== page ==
Stocks reversed their previous night’s reversal as manufacturing PMIs once again worried traders about the state of the global economy. Commodities slid in sympathy and after a period of acute weakness in European trade the US dollar rallied back sharply.
That’s left the Aussie dollar down below 75 cents and the SPI 200 down a substantial 63 points after yesterday’s 110-point rally on the ASX 200 physical market.
The banks had an amazing day yesterday with the ANZ leading the charge higher even though it had a big miss on its earnings. Was the catharsis of what looked like a deck clearing exercise by new CEO Shayne Elliot all the market needed?
We’ll know more today once the NAB releases its results.
Here’s the scoreboard (7.49am):
- Dow: 17,750, -140 (-0.78%)
- S&P 500: 2,063, -18 (-0.87%)
- SPI200 Futures (June): 5,292, -63 (-1.2%)
- AUDUSD: 0.7484, -0.0179 (-2.33%)
Now, the Top Stories
In case you’re already Budgeted out I’ve made it item 6.
1. The Aussie dollar was slammed after the RBA rate cut and the US dollar surged last night. The RBA delivered a masterful statement yesterday when it cut rates to 1.75%, a modern day low. The wording was perfectly pitched so that even though the governor didn’t give an explicit easing bias, traders read one.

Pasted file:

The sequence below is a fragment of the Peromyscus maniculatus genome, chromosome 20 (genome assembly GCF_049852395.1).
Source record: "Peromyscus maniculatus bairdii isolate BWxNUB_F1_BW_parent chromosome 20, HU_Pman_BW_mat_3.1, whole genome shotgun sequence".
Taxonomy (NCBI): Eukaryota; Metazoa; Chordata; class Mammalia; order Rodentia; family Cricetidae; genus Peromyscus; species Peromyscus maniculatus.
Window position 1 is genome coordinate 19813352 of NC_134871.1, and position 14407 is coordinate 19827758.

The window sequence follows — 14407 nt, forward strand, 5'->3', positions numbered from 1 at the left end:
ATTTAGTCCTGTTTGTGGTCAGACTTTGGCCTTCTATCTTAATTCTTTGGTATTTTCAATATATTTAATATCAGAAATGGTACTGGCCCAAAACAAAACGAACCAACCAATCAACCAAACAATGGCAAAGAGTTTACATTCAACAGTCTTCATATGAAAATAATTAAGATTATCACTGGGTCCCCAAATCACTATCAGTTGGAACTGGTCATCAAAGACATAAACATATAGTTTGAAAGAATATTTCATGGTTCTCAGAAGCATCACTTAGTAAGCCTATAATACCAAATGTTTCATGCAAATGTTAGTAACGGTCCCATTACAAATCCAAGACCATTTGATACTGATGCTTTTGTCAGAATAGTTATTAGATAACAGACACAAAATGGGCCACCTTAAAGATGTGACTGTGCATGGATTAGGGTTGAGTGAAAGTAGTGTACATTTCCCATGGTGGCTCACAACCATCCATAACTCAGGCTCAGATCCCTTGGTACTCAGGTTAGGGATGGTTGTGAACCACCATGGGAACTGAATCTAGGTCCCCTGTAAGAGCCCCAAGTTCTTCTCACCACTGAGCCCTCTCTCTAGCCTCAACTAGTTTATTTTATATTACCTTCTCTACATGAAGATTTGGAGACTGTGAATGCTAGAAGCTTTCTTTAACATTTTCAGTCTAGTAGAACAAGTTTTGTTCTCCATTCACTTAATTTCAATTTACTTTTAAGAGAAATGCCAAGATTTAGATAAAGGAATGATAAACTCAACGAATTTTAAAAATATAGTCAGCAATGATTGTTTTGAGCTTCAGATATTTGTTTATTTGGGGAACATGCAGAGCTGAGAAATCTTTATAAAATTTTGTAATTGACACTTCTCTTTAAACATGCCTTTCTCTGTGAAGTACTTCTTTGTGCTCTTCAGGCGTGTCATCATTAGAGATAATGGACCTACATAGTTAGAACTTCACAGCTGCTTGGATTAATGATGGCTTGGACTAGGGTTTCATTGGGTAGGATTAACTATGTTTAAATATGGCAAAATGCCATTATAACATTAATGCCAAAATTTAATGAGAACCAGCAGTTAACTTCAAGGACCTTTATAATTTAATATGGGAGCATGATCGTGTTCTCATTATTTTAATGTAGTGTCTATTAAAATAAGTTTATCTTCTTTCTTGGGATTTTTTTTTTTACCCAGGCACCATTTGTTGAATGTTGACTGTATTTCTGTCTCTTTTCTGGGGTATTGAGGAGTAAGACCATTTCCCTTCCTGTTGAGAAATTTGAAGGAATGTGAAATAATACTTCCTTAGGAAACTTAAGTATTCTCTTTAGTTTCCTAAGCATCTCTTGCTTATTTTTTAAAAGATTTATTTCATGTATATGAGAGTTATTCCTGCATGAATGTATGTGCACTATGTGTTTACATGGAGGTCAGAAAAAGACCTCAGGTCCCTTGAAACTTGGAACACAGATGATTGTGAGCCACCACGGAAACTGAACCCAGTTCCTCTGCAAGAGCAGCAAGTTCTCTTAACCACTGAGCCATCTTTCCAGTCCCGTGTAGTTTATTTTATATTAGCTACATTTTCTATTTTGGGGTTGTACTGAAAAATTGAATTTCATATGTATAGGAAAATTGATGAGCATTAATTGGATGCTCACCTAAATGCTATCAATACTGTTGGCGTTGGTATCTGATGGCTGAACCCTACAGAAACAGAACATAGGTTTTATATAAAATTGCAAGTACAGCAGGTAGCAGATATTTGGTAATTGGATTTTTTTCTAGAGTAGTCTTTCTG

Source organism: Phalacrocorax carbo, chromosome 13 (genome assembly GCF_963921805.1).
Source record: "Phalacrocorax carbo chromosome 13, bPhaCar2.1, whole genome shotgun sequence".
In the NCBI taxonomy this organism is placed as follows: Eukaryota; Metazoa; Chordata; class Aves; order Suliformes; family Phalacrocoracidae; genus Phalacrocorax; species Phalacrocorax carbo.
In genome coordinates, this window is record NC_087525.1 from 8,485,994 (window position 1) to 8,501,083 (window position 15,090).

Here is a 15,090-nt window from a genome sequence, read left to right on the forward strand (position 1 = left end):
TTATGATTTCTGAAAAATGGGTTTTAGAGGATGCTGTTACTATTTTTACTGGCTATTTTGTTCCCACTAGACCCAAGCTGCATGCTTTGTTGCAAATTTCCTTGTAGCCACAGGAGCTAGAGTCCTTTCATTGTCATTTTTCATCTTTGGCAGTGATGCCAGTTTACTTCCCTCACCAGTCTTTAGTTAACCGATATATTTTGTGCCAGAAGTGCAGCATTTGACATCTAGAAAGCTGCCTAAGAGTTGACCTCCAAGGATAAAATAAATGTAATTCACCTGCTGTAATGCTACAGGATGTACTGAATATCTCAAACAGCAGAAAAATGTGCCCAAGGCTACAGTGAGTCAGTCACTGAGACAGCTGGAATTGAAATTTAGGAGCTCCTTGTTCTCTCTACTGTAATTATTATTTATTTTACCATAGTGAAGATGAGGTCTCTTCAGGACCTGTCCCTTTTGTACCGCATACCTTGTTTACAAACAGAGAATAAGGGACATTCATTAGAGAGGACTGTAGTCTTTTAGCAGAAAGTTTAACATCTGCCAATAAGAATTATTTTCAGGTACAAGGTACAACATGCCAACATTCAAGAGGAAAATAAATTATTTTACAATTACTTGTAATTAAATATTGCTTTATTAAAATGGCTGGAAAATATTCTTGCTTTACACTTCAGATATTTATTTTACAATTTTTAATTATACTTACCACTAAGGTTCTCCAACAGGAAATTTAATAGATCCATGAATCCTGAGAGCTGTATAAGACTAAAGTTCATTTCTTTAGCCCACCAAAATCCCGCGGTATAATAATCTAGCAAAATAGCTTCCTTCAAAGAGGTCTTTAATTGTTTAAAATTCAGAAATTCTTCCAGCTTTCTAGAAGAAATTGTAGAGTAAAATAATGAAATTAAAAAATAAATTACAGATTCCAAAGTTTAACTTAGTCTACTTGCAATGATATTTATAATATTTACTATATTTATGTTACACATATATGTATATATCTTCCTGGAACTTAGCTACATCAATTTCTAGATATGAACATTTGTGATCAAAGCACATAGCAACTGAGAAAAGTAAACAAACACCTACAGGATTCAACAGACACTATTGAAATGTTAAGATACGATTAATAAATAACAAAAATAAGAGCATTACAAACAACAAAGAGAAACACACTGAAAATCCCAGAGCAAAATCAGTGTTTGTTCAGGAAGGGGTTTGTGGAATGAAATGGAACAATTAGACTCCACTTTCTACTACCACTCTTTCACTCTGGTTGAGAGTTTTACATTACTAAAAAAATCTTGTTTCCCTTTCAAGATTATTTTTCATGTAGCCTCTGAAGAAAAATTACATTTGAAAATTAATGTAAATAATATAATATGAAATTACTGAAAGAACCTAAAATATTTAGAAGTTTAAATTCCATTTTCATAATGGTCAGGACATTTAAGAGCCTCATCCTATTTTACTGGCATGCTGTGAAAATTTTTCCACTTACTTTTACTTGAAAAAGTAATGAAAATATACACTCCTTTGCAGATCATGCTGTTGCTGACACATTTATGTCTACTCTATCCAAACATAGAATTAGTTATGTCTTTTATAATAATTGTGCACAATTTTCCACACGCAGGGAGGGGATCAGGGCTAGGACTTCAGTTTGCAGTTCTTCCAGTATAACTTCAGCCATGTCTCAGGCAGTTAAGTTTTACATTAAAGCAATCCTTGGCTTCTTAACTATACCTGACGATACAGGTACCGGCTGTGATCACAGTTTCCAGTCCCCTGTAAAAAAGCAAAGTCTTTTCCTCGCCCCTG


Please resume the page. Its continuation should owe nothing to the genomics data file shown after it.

That helped the Aussie collapse initially to 0.7590, from around 0.7715/20 just before 2.30pm, and then after finding some support amid European US dollar selling, the Aussie has now collapsed another 100+ points to 0.7482 – a loss of 2.4% in the past 24 hours and the bias looks lower for the moment.
The RBA will be pleased.
In other RBA news:
- The first economist to predict lower rates in Australia says the RBA will cut again soon.
- What economists are saying about the RBA rate cut – and what the bank will do next.
2. Stocks are down again and BAML says it’s never seen investors rush to sell stocks like this before. The stock market rally has stalled over the past few weeks. It’s lost momentum and positive catalysts. Clearly stocks haven’t collapsed but the diminishing upside impetus tells us all the news, good and bad, is priced in.
So it’s really interesting that Akin Oyedele reports that BAML says investors are rushing for the exits. Equity and quant strategist Jill Carey Hall said the firm’s institutional clients were net sellers of stocks for a 14th straight week.
That’s the longest such streak the firm has ever seen.
Now you can be either glass half full, all the selling and the market is still pretty strong, or glass half empty, the selling is just a precursor to deeper falls. But either way, BAML data just shows how tough 2016 is for traders and markets.